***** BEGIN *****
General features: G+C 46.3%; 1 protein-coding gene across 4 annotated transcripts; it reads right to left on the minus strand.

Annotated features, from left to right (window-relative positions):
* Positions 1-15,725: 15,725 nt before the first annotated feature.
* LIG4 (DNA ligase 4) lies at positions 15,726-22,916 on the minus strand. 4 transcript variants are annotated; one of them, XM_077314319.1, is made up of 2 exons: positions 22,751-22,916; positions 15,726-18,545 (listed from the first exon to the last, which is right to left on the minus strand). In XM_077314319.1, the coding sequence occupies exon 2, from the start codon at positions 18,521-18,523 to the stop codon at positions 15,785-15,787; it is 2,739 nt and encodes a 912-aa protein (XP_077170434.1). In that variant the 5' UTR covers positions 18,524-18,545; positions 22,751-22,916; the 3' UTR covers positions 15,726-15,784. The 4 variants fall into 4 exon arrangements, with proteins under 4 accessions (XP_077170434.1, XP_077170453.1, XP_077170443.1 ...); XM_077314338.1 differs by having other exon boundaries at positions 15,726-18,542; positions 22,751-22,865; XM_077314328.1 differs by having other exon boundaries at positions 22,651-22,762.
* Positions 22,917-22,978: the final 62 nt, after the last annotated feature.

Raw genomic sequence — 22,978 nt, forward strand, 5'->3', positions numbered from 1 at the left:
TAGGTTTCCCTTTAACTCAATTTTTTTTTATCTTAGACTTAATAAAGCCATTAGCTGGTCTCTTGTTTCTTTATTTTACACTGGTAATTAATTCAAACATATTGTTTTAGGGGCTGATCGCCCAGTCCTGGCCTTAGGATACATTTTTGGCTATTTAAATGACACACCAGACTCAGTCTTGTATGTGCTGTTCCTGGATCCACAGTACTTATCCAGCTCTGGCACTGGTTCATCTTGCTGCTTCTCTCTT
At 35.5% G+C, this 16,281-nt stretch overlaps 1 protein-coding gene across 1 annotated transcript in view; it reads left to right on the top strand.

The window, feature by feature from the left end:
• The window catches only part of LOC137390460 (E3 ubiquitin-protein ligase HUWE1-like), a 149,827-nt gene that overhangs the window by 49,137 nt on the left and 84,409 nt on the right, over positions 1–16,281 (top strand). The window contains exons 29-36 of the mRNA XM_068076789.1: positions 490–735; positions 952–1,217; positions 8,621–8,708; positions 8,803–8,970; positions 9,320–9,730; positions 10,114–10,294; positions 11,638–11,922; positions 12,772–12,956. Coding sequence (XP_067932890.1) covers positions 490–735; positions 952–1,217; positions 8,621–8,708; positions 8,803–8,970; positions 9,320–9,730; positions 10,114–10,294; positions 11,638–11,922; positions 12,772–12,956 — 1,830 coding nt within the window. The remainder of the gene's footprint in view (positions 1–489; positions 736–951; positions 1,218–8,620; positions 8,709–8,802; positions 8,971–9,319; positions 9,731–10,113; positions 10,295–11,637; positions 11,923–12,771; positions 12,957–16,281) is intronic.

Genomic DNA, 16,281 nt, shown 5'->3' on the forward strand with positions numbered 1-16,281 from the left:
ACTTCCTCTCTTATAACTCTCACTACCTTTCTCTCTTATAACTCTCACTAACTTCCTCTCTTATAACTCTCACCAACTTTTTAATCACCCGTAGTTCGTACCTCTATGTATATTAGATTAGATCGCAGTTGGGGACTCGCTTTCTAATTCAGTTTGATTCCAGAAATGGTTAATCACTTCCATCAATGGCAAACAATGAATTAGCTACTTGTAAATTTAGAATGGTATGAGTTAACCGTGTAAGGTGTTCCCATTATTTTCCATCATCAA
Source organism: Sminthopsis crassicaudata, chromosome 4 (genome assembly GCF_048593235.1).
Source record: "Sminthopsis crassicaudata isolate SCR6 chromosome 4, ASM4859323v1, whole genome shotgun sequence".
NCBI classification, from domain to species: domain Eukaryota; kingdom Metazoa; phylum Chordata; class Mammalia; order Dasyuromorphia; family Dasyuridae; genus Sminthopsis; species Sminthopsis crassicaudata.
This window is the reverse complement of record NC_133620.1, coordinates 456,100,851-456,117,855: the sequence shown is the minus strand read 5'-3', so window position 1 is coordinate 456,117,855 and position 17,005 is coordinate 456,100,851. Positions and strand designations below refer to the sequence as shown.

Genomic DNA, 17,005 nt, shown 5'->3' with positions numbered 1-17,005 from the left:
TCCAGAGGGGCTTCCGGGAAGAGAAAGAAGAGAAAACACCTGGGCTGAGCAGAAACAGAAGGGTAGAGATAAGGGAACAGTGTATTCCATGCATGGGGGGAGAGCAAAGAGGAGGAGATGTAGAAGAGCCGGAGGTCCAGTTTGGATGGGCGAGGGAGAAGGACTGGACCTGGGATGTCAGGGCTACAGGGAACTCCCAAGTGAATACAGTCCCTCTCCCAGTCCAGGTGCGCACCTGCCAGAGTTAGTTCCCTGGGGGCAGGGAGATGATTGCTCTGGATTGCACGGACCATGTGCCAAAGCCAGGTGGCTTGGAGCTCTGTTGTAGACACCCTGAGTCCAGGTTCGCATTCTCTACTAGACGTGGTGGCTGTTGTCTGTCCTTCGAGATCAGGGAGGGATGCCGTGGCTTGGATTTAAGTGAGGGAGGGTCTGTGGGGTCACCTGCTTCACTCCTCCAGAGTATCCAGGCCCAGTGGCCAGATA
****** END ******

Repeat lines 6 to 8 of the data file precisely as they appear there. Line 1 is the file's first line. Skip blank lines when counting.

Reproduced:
Raw genomic sequence — 22,978 nt, forward strand, 5'->3', positions numbered from 1 at the left:
TAGGTTTCCCTTTAACTCAATTTTTTTTTATCTTAGACTTAATAAAGCCATTAGCTGGTCTCTTGTTTCTTTATTTTACACTGGTAATTAATTCAAACATATTGTTTTAGGGGCTGATCGCCCAGTCCTGGCCTTAGGATACATTTTTGGCTATTTAAATGACACACCAGACTCAGTCTTGTATGTGCTGTTCCTGGATCCACAGTACTTATCCAGCTCTGGCACTGGTTCATCTTGCTGCTTCTCTCTT
At 35.5% G+C, this 16,281-nt stretch overlaps 1 protein-coding gene across 1 annotated transcript in view; it reads left to right on the top strand.